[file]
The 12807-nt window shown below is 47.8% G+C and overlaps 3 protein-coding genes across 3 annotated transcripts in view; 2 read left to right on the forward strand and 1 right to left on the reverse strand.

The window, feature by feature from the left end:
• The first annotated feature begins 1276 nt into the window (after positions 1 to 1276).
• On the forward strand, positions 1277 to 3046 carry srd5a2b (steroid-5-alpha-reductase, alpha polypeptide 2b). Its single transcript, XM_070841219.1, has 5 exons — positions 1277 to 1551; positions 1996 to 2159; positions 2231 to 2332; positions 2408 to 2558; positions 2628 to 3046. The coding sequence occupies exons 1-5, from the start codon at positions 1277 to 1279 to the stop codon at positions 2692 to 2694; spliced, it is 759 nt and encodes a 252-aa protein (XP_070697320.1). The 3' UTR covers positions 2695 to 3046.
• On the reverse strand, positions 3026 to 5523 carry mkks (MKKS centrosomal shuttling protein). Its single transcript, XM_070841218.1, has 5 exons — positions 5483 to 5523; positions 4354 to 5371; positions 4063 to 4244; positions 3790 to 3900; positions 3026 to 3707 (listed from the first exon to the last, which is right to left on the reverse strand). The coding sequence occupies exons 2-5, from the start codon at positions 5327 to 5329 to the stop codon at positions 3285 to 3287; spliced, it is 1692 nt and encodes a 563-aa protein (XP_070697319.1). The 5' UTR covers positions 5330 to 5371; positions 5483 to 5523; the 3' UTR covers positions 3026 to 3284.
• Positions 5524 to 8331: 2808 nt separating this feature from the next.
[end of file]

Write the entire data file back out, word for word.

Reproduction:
The 12807-nt window shown below is 47.8% G+C and overlaps 3 protein-coding genes across 3 annotated transcripts in view; 2 read left to right on the forward strand and 1 right to left on the reverse strand.

The window, feature by feature from the left end:
• The first annotated feature begins 1276 nt into the window (after positions 1 to 1276).
• On the forward strand, positions 1277 to 3046 carry srd5a2b (steroid-5-alpha-reductase, alpha polypeptide 2b). Its single transcript, XM_070841219.1, has 5 exons — positions 1277 to 1551; positions 1996 to 2159; positions 2231 to 2332; positions 2408 to 2558; positions 2628 to 3046. The coding sequence occupies exons 1-5, from the start codon at positions 1277 to 1279 to the stop codon at positions 2692 to 2694; spliced, it is 759 nt and encodes a 252-aa protein (XP_070697320.1). The 3' UTR covers positions 2695 to 3046.
• On the reverse strand, positions 3026 to 5523 carry mkks (MKKS centrosomal shuttling protein). Its single transcript, XM_070841218.1, has 5 exons — positions 5483 to 5523; positions 4354 to 5371; positions 4063 to 4244; positions 3790 to 3900; positions 3026 to 3707 (listed from the first exon to the last, which is right to left on the reverse strand). The coding sequence occupies exons 2-5, from the start codon at positions 5327 to 5329 to the stop codon at positions 3285 to 3287; spliced, it is 1692 nt and encodes a 563-aa protein (XP_070697319.1). The 5' UTR covers positions 5330 to 5371; positions 5483 to 5523; the 3' UTR covers positions 3026 to 3284.
• Positions 5524 to 8331: 2808 nt separating this feature from the next.